In this demo I show you how to use the Amazon Echo Whisper mode to get the Echo to whisper back to you when you whisper to it.

Great for checking the time in the middle of the night when you don't want to wake up your partner.


At the moment, you can play seven high quality ambient sounds on the HomePod that will continuously play, and whilst an ambient sound is playing, set a sleep timer.

The 7 ambient sounds are currently white noise, fireplace, night, rain, forest, stream and ocean.

Just say "Hey siri play xx sound".

By the way, the sounds sound a heck of a lot better in person as it were, rather than on the recording.


This is a great new feature for transferring audio between HomePod and iPHone or iPhone and HomePod.

One of those features where you think how did I do without this before smile.

In this demo, I demo the commands for adjusting the speech rate of Alexa on my Amazon Echo plus.


In this last demo for the moment in my Dash robot series, how to tell if Dash is really flashing his lights if you can't see smile.

In this demo, I give you a physical description and run through of the Ember Ceramic Mug and its associated Ember iOS app.

The mug was purchased from the Apple Online Store for $129 Australian, and for me, its just a nice way of keeping a cup of coffee hot from the top to the bottom of teh mug smile.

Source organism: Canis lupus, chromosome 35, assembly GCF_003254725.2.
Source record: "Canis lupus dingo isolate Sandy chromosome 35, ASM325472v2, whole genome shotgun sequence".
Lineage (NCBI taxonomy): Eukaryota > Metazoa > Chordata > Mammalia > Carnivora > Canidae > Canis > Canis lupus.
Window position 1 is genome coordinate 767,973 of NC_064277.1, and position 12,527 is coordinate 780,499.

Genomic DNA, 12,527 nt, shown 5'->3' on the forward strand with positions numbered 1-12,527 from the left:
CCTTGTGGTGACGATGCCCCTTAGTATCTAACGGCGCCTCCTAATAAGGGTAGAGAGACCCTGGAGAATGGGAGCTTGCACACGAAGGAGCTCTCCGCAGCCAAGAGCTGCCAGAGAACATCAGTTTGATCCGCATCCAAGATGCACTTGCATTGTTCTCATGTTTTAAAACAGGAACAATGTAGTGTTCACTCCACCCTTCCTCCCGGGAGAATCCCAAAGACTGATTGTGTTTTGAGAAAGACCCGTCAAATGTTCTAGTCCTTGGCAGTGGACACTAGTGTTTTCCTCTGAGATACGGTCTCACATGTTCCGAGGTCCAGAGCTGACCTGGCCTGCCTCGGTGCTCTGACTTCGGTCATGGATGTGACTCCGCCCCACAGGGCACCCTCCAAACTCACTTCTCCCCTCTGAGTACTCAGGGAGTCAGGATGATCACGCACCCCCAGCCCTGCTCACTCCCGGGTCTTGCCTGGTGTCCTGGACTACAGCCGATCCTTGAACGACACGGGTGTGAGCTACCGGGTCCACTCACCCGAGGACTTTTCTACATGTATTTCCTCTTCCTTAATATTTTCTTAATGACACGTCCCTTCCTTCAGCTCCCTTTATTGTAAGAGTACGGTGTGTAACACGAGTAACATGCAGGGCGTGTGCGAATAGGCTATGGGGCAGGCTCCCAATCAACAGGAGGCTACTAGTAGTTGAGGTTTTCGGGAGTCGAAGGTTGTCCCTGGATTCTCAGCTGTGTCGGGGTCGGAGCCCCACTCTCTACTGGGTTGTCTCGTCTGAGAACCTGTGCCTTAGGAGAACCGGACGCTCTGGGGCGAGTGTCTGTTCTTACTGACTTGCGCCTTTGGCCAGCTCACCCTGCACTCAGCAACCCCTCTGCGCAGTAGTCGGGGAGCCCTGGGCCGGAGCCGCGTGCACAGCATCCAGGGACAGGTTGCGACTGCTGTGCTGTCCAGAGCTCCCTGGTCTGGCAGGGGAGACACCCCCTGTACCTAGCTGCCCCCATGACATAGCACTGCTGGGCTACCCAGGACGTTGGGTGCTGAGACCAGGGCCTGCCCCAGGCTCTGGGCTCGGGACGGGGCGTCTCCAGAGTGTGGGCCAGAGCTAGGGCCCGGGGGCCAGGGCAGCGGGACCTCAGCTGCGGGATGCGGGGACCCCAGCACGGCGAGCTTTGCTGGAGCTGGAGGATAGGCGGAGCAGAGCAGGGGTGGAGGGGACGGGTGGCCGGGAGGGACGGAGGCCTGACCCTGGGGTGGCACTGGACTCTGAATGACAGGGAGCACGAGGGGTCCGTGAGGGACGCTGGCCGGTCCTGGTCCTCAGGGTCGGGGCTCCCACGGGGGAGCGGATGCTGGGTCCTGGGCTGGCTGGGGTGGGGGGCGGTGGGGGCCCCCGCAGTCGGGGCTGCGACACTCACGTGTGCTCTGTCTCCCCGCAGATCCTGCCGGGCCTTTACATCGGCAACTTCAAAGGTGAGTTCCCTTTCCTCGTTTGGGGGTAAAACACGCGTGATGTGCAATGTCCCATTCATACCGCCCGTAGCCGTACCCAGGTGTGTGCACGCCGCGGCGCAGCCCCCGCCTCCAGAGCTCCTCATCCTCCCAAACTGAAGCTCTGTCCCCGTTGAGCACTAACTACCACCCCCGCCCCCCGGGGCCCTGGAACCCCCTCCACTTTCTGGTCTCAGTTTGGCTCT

In this demo, I show you how to get Dash to do things over and over and over again via a simple for loop

In this demo, I show you how to go about writing a function.

Demo of the Powerbeats Pro - physical description and functionality.pu

Demo of the iPod touch 7th generation as a great entry level iOS device.

In this demo, we have some fun working out the buttons on Dash’s head.

In this demo, we have a bit of fun getting Dash to respond to a clap sound.

In this demo, I show you how to code once again using the Dash Template within Swift Playgrounds on the iPad on getting Dash to play various sounds and to have a bit of fun with moving Dash and making sounds.


Celebrating 10 years of VoiceOver on the iPhone since the iPhone 3GS.


Enjoy this demo produced for Vision Australia customers on the then AT Tech Page for people to download and learn how to use tech.